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TABLE 11-6 ■ Abnormalities and Positions of the Uterus

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position

Vascularity Image Ovary Nodule
Myomas

Myomas of the Uterus (Fibroids)

Myomas are very common benign uterine tumors. They may be single or multiple and vary greatly in size, occasionally reaching massive proportions. They feel like firm, irregular nodules in continuity with the uterine surface. Occasionally, a myoma projecting laterally can be confused with an ovarian mass; a nodule projecting posteriorly can be mistaken for a retroflexed uterus. Submucous myomas project toward the endometrial cavity and are not themselves palpable, although they may be suspected because of an enlarged uterus.

position

Prolapse of the Uterus

Prolapse of the uterus results from weakness of the supporting structures of the pelvic floor, and is often associated with a cystocele and rectocele. In progressive stages, the uterus becomes retroverted and descends down the vaginal canal to the outside. In first-degree prolapse, the cervix is still well within the vagina. In second-degree prolapse, it is at the introitus. In third-degree prolapse (procidentia), the cervix and vagina are outside the introitus.

Palpable through rectum

Normal angle maintained

Cervix faces forward

Body of the uterus may not be palpable

Body of the uterus may not be palpable

Palpable through rectum

Normal angle maintained

Cervix faces forward

Angled back

May be palpable through rectum

Matriz Retroversoflexion

Angled back

May be palpable through rectum

Retroversion of the Uterus

Retroversion of the uterus refers to a tilting backward of the entire uterus, including both body and cervix. It is a common variant occurring in about 1 out of 5 women. Early clues on pelvic examination are a cervix that faces forward and a uterine body that cannot be felt by the abdominal hand. In moderate retroversion, shown on the left, the body may not be palpable with either hand. In marked retroversion, shown on the right, the body can be felt posteriorly, either through the posterior fornix or through the rectum. A retroverted uterus is usually both mobile and asymptomatic. Occasionally, such a uterus is fixed and immobile, held in place by conditions such as endometriosis or pelvic inflammatory disease.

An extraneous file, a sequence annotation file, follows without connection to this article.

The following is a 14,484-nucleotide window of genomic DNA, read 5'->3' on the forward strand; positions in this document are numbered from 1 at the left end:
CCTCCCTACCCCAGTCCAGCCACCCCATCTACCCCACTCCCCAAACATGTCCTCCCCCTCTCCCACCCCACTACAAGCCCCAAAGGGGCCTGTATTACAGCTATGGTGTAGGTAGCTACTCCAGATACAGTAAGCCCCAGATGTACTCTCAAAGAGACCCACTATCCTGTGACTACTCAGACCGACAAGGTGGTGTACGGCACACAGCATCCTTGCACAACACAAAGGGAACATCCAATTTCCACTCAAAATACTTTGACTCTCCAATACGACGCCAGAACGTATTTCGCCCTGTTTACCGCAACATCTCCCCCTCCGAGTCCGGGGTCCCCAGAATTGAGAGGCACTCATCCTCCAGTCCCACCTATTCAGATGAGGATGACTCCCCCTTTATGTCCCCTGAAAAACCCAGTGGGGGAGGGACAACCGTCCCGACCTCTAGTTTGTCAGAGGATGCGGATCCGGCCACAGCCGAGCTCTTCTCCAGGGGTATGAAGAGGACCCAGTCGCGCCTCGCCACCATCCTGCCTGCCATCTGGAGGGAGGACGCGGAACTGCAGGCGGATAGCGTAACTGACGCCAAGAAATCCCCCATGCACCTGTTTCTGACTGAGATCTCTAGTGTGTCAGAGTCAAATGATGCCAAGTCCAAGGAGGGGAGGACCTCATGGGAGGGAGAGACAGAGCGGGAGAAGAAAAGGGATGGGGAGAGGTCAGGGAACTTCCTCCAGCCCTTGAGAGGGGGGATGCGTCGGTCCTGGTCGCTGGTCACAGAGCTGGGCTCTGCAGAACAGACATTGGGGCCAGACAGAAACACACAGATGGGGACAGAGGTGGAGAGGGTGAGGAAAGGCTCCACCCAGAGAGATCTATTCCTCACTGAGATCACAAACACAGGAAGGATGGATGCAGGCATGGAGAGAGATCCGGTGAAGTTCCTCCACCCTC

Retroflexion of the Uterus

Retroflexion of the uterus refers to a backward angulation of the body of the uterus in relation to the cervix. The cervix maintains its usual position. The body of the uterus is often palpable through the posterior fornix or through the rectum.

Both retroversion and retroflexion are usually normal variants.

TABLE 11-7 ■ Adnexal Masses

Adnexal masses most commonly result from disorders of the fallopian tubes or ovaries. Three examples—often hard to differentiate—are described. In addition, inflammatory disease of the bowel (such as diverticulitis), carcinoma of the colon, and a pedunculated myoma of the uterus may simulate an adnexal mass.

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